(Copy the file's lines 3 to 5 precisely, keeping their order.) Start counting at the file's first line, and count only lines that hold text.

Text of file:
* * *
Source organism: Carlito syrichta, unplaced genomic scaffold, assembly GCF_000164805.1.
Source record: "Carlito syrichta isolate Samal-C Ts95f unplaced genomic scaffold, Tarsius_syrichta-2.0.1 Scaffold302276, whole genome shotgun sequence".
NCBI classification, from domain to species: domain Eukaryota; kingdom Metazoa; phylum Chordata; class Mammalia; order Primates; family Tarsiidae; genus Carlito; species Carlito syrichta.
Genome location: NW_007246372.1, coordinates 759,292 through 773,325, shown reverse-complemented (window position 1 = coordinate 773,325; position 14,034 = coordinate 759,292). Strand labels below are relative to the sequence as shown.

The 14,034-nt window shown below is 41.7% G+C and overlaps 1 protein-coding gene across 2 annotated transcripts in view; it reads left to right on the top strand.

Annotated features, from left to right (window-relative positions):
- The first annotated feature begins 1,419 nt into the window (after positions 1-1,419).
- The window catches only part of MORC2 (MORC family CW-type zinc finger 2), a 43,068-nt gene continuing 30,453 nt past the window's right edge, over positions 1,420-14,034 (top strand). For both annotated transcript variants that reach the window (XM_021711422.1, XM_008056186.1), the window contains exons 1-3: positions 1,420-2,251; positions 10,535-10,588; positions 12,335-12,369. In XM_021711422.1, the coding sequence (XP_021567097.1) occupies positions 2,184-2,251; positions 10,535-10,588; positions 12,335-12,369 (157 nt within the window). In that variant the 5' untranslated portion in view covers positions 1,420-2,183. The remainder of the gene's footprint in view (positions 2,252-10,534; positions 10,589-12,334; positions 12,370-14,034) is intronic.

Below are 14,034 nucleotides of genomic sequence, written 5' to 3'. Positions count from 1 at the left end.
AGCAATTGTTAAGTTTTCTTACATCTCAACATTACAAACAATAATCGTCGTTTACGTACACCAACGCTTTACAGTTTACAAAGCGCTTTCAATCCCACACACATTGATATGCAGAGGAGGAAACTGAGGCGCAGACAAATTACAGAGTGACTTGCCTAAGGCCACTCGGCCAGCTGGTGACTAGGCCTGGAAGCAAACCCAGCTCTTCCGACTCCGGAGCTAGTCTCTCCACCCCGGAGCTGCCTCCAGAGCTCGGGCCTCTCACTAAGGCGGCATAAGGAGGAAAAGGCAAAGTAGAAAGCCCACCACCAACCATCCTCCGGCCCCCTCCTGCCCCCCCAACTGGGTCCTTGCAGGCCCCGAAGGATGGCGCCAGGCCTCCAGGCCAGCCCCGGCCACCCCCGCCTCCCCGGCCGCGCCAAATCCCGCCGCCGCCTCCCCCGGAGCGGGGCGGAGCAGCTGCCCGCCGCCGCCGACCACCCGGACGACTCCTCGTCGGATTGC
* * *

NCBI classification, from domain to species: domain Eukaryota; kingdom Metazoa; phylum Chordata; class Mammalia; order Primates; family Tarsiidae; genus Carlito; species Carlito syrichta.
Genome location: NW_007246372.1, coordinates 759,292 through 773,325, shown reverse-complemented (window position 1 = coordinate 773,325; position 14,034 = coordinate 759,292). Strand labels below are relative to the sequence as shown.

The 14,034-nt window shown below is 41.7% G+C and overlaps 1 protein-coding gene across 2 annotated transcripts in view; it reads left to right on the top strand.